Two teachers and a school administrator have come forward to claim their share of the world's largest lottery jackpot, exposing as false a McDonald's worker who said she had scooped the prize.
The announcement that the friends, who all work in the Maryland public school system and call themselves the Three Amigos, are the real ticket-holders brings to an end 10 days of speculation about the identity of the winner of the Mega Millions jackpot.
Hours after the draw, Mirlande Wilson, a Haitian immigrant and mother of seven, claimed she had won the prize, infuriating her co-workers at a Baltimore branch of McDonald's who insisted that she had been in a work syndicate and the millions should be shared.
Three tickets shared the record $US656 million ($640 million) lottery prize following a draw on March 31 - the other two were bought in Kansas and Illinois.
The three Maryland school workers opted to remain anonymous, as did the Kansas winner, but provided officials with a few details about their lives. In Illinois, where the prize remains unclaimed, winners must by law be identified.
Winners can choose whether to accept their payout in a heavily taxed lump sum, or annual awards spread over 26 years. The Maryland trio, a woman in her 20s, a woman in her 50s and a man in his 40s who used to be colleagues, all work full-time and have part-time jobs to supplement their incomes.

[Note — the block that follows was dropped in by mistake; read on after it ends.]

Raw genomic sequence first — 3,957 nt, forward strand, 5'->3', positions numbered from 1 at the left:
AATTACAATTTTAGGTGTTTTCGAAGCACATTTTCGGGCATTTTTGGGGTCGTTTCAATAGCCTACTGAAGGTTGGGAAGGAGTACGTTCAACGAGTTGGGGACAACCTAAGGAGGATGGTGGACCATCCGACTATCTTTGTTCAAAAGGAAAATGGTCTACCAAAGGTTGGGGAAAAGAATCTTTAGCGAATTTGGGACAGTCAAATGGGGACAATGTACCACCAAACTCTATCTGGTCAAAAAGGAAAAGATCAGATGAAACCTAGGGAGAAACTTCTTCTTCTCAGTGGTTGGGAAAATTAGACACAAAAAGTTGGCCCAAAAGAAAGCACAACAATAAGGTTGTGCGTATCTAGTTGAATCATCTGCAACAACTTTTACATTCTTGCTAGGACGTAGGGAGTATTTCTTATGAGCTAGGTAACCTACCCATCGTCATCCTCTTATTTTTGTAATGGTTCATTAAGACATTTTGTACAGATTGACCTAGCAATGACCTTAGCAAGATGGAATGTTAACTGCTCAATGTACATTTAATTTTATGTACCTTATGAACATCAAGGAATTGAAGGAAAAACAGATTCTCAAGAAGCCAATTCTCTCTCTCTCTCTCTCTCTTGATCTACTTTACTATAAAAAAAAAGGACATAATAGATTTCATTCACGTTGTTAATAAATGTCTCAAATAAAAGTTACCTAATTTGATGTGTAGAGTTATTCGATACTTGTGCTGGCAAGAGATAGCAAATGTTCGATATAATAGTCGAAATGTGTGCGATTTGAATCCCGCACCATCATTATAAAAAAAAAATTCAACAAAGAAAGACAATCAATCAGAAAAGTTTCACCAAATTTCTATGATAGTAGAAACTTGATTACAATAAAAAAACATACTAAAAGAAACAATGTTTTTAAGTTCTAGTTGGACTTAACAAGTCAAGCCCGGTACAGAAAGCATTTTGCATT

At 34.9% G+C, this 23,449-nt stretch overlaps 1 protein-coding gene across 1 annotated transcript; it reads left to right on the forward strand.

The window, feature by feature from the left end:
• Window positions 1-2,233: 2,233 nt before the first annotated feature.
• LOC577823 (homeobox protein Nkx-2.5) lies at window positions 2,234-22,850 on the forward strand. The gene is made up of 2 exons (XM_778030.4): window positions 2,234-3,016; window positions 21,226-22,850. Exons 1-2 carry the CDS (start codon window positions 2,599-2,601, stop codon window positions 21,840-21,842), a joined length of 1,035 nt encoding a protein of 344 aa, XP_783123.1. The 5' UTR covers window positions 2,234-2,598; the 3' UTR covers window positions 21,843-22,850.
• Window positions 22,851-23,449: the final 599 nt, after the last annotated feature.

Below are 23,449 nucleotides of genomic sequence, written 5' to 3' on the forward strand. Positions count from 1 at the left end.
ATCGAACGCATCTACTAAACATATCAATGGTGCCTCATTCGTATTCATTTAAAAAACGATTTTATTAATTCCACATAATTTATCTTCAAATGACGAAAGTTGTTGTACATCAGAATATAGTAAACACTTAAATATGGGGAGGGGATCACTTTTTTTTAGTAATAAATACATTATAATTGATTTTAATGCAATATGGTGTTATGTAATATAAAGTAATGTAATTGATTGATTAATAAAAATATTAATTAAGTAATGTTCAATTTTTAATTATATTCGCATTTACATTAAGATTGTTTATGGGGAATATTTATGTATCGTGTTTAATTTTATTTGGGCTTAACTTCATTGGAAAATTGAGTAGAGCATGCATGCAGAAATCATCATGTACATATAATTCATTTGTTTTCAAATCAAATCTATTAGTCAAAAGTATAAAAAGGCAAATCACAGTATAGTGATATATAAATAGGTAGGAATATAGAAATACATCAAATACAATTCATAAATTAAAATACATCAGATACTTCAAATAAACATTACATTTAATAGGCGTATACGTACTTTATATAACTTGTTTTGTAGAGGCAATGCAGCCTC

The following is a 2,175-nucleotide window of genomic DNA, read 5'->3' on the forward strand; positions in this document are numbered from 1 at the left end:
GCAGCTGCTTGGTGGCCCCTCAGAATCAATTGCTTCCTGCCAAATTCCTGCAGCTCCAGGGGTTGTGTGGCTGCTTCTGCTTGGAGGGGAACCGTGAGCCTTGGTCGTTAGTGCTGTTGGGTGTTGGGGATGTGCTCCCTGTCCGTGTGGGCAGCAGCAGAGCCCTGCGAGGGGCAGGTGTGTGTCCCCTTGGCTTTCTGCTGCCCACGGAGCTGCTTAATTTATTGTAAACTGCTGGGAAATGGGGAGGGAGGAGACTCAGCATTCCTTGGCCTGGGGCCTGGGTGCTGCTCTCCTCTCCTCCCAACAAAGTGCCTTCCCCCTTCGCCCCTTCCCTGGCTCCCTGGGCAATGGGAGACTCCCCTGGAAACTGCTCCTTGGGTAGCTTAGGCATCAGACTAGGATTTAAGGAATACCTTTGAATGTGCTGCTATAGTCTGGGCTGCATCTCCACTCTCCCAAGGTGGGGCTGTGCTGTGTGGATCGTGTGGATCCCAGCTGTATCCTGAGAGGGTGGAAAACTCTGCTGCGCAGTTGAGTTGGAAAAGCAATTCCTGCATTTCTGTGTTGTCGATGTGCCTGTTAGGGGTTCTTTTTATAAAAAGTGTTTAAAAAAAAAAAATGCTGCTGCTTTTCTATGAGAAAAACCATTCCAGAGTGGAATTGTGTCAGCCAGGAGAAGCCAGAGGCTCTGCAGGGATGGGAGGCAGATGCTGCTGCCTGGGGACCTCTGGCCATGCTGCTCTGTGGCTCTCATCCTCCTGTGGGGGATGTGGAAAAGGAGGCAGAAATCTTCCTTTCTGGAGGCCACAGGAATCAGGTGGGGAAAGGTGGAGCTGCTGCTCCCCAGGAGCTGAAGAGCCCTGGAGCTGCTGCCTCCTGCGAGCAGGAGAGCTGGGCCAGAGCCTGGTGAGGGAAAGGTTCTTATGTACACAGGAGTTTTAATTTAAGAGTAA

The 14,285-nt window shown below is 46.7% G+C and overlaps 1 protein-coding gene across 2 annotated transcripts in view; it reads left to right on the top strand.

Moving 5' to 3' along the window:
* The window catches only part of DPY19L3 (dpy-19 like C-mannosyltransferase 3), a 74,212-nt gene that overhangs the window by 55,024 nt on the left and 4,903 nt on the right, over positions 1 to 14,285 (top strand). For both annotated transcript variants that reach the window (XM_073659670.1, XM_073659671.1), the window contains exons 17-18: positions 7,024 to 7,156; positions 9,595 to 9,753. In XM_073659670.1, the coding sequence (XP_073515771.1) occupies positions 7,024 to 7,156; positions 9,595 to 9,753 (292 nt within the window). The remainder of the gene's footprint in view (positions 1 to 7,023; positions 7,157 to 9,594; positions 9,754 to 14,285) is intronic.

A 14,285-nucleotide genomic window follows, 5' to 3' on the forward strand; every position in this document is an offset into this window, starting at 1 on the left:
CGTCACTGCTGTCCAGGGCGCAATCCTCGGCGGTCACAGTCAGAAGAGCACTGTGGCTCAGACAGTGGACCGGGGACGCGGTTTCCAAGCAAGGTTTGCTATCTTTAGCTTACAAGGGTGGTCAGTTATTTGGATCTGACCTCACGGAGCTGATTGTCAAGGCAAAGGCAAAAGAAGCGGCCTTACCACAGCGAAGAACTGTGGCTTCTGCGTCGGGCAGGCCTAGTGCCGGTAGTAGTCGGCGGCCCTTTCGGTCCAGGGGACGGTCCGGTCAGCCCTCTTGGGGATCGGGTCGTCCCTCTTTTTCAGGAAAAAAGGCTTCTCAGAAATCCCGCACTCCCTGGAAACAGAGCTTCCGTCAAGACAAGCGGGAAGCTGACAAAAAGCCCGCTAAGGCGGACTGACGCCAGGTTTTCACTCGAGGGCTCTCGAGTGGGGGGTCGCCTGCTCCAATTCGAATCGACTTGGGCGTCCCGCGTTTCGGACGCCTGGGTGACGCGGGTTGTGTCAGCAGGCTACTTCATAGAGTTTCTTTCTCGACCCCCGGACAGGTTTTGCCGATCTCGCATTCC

They opted to receive a lump sum of $35 million each after taxes and are planning new homes, European holidays and a daughter's college fund, but insist they will not be giving up their day jobs. One of the group is a primary schoolteacher, another teaches pupils with special needs and the third provides administrative support in a school.
The friends each chipped in $20 to buy 60 tickets - one of the other tickets won $1. Stephen Martino, director of the Maryland Lottery, said: "If it can't be you, these people are precisely the people you would want to see win."